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 Related Legal Forms Provided by LawDepot.com
- Notice of Intent to Vacate
- Letter of Intent
- Lease Assignment Agreement
- Sublease Agreement
Q: We entered a lease agreement with our landlord which ends on Feb 29,2012. We sent her an email saying that we wished to enter into the housing market as it is a buyers market at present. I realize that this is short of our agreement as our possession date will be Nov 25, 2011. The problem is that our signed agreement states nothing about any penalty if lease is broken and certain infractions have been made by our landlord, ie: no 24 or 48 hr notice to come to residence. Entry to house when we were not home. At first she wrote that she understood our reason for giving 2 1/2 months notice and we have offered to assist to obtain new tenants. But some of her latest emails are inferring that we may have to pay for the remaining months. I do have a log of our emails back and forth and she did let the previous tenant leave early with no penalty. Could we claim that she is now being arbitrary in her decision to charge us if no new tenant is found? And if we have no control over the ad for a new tenant how can we be held liable for any further monies? Thank you.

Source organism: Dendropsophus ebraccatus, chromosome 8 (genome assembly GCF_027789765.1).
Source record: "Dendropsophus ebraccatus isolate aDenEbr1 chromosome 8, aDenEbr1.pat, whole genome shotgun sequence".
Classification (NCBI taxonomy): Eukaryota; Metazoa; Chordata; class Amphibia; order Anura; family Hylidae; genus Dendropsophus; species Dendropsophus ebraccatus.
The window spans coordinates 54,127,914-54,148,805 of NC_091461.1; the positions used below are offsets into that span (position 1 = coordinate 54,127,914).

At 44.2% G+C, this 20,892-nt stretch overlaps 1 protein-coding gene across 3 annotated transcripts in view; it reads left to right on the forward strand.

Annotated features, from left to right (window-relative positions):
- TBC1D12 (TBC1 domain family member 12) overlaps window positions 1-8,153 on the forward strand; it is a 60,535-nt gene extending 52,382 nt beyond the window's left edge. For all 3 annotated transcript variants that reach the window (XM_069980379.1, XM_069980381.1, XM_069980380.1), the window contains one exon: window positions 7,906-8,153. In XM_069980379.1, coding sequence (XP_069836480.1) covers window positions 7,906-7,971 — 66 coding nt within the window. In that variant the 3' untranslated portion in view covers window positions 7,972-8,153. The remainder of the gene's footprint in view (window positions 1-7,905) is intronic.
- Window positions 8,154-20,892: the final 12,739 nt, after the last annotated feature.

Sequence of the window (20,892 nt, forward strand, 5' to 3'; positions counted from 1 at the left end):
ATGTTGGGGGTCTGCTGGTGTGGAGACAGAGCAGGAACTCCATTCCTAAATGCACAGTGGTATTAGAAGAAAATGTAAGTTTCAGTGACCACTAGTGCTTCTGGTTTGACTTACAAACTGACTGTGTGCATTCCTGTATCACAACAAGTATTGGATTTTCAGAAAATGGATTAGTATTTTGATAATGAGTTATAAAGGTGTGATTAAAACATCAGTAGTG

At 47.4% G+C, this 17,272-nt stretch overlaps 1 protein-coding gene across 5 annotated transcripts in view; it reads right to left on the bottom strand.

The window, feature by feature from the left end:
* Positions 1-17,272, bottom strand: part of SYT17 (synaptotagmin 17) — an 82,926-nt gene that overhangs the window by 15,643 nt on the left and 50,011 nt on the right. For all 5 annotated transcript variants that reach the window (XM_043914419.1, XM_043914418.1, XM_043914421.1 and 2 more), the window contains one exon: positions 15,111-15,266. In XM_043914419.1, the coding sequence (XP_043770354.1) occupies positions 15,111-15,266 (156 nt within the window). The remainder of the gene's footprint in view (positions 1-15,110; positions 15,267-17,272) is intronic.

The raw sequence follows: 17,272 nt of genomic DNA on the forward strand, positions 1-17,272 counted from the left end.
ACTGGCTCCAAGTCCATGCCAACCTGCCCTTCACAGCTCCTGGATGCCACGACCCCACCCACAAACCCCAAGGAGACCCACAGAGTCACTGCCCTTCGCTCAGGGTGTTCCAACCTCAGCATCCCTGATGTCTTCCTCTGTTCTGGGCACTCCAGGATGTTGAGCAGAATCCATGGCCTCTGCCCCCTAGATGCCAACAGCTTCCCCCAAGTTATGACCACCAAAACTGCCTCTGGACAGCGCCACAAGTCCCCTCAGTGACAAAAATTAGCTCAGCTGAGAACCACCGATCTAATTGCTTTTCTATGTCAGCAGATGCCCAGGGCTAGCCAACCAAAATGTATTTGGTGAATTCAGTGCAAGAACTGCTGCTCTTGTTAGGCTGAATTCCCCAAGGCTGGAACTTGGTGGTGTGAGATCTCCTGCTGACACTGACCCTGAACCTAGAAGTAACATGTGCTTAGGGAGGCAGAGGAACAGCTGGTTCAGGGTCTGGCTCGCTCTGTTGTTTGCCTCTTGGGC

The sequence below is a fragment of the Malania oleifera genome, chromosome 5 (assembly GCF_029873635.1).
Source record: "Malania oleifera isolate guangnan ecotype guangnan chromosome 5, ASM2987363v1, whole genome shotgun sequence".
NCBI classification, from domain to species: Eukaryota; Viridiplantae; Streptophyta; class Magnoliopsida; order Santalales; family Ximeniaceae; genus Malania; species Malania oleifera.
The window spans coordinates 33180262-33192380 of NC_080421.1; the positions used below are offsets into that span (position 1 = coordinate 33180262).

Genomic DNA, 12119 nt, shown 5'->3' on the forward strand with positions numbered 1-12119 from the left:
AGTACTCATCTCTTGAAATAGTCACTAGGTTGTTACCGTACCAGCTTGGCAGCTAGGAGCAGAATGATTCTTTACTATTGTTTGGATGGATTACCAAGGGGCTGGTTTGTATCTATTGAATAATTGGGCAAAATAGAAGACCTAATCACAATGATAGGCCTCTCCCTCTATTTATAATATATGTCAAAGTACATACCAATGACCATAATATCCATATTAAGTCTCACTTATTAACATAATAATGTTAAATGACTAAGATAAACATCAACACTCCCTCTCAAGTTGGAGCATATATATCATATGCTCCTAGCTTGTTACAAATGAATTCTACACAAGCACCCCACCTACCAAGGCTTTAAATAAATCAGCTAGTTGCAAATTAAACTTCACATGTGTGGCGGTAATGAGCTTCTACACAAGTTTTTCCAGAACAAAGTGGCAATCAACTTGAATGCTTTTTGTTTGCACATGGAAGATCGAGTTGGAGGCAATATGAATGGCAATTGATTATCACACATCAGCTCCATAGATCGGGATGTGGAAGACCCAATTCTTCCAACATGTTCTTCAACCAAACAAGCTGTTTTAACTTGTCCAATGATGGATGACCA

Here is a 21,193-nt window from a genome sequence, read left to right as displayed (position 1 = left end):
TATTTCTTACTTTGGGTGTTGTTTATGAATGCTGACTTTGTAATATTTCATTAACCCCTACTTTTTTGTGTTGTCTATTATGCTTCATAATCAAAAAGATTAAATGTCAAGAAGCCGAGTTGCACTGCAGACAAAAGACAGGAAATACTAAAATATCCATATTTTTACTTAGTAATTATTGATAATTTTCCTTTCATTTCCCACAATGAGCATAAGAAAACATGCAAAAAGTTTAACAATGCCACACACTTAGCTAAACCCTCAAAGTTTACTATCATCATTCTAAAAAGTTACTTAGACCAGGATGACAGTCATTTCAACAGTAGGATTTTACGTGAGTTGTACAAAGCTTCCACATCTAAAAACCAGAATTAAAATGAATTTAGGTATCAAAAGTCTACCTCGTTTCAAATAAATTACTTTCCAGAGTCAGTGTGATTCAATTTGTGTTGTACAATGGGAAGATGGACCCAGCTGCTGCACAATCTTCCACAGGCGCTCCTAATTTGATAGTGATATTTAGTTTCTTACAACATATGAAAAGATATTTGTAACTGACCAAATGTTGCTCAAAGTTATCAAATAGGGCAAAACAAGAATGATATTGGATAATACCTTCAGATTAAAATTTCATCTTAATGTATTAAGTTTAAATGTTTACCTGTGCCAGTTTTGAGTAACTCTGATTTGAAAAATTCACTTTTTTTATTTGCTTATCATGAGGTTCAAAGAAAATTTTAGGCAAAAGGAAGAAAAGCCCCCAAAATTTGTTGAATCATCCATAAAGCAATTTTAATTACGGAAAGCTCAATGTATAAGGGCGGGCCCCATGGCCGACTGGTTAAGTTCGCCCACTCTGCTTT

A: The Residential Tenancy Act of BC contemplates claims for debt and damages. The courts have held that a 'penalty clause' is not enforceable in residential agreements because a penalty is neither a debt nor a damage - rather it is an instrument commonly found in commercial agreements, and which is put in place to further insure that the promise (the agreement) is not broken. The courts have held that the promisee (the landlord) should receive by way of damages only that sum which would compensate for the landlordís actual and proven loss. So, the penalty bit doesn't have legs. What you will be on the hook for is rent money for up to the end of the contract - if you and the landlord can't find a suitable tenant to take over your obligations. This means that the landlord canít just sit back and let the meter run. Once the landlord learns that the joint is empty, he has to mitigate his damages. This means he has to try to re-rent the digs in a similar condition and at a similar price. If you seriously want to avoid paying the rent for the duration of your agreement, you'll help him Ė and youíll be helping yourself too. And to give you a warm fuzzy feeling while you are helping yourself and the landlord, you should know that your $20 donation goes a long way in helping out orphaned children in a remote African village. All of the $20 goes to the children, and they are extremely grateful.


 
 

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